When veterans are put in contact with the right resources, it can help save their lives. Only six in every 20 veterans who commit suicide had received health care from the VA. It is crucial that more work is done to get our veterans the services and care they desperately need. The VA is the biggest provider of medical education in the U.S. They work with healthcare professionals and medical schools to help reduce suicide. By raising awareness of suicide prevention resources and tools, they can identify veterans at risk.
There are several misconceptions about Veterans and PTSD. After a traumatic event, trouble sleeping, unsettling memories, and increased jumpiness are extremely common. Without proper therapy and medication, these reactions won’t go away and worsen. Veterans are at a higher risk of PTSD due to being in combat situations, or military sexual trauma. Effective this year, all VHA medical centers are equipped to provide emergency stabilization care for former service members. This means they can receive mental health care for 90 days that includes residential, outpatient, or inpatient care. If they deem the health condition is related to an injury during service, they will be eligible for ongoing health coverage.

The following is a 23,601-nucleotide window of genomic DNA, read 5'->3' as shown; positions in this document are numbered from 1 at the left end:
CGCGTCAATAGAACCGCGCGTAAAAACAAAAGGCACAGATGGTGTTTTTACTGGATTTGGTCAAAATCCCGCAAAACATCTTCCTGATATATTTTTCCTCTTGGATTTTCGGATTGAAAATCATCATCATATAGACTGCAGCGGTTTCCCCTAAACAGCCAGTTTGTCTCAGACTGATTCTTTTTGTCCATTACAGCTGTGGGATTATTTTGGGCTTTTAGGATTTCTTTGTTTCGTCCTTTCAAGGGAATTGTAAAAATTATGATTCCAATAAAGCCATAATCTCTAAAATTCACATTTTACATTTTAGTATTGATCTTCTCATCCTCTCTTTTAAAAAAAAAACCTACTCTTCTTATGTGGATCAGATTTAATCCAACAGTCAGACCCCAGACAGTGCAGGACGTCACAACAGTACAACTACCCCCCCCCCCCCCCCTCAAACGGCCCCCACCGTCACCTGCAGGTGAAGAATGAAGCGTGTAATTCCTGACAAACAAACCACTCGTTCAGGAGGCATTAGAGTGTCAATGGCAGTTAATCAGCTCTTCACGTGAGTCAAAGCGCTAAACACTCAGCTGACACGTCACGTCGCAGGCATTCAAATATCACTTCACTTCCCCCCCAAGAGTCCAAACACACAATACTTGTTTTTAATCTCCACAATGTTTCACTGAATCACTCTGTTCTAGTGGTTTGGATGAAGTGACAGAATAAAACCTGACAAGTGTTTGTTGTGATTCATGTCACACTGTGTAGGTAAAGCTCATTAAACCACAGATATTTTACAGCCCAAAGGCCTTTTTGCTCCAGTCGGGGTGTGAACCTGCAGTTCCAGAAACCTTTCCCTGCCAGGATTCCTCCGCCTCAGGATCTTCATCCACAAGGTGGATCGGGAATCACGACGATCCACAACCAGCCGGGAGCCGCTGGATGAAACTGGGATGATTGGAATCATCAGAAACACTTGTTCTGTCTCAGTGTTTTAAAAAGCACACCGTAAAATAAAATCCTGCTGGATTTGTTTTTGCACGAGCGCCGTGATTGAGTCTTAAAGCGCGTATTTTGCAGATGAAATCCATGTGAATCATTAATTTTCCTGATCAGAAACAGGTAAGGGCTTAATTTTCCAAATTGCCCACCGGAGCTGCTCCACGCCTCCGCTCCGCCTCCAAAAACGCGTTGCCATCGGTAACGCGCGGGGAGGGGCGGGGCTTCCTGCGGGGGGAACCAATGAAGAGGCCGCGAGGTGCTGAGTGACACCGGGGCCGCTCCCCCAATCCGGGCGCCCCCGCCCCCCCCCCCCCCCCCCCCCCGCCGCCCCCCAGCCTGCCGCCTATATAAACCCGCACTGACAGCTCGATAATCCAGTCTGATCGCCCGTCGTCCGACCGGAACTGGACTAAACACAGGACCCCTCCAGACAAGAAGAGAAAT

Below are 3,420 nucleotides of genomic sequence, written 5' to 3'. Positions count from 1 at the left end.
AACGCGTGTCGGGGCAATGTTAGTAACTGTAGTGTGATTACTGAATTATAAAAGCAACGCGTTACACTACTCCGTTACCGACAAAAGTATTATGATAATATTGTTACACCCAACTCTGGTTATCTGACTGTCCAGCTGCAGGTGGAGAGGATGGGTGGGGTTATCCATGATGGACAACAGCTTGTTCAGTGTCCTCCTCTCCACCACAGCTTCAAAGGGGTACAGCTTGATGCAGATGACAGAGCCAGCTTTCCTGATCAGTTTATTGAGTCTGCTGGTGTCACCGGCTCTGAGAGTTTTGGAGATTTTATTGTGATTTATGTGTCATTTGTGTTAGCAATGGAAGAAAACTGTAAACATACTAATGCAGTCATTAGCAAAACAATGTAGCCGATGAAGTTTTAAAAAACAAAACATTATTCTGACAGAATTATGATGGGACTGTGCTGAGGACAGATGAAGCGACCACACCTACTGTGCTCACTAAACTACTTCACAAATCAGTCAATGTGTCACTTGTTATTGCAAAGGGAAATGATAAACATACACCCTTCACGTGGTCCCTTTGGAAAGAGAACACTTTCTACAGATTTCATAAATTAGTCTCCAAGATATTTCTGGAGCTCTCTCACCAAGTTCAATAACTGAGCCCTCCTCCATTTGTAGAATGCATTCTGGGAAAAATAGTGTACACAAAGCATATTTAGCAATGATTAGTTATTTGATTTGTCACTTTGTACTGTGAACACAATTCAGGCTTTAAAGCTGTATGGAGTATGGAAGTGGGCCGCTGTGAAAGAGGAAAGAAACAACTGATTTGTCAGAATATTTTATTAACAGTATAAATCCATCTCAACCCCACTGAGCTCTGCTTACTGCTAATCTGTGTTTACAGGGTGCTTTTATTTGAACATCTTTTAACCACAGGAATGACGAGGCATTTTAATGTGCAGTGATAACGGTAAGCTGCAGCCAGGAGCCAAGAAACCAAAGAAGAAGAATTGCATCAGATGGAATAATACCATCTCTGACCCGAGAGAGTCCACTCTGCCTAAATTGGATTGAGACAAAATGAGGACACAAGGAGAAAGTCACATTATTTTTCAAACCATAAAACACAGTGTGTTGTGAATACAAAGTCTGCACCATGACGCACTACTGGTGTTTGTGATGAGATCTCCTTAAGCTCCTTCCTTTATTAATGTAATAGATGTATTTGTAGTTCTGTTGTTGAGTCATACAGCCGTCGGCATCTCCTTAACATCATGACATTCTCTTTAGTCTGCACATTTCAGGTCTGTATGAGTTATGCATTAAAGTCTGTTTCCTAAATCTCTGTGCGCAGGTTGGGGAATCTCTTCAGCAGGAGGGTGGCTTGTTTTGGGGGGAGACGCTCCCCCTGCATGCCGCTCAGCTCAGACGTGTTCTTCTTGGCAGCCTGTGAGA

If you or someone you know is a veteran struggling with PTSD or a mental health condition, take action fast. If you are currently getting treatment, the VA has self-help tools to help you manage stress. You can connect with them on social media to stay up-to-date on treatment information or ask questions. The VA has email publications you can subscribe to including the Clinician’s Trauma Update, the PTSD Monthly Update, and the PTSD Research Quarterly which are free to download. Volunteers can join the PTSD Awareness campaign and help organize events that share information about PTSD.
from Mike Sheppard https://ift.tt/2NWnaVy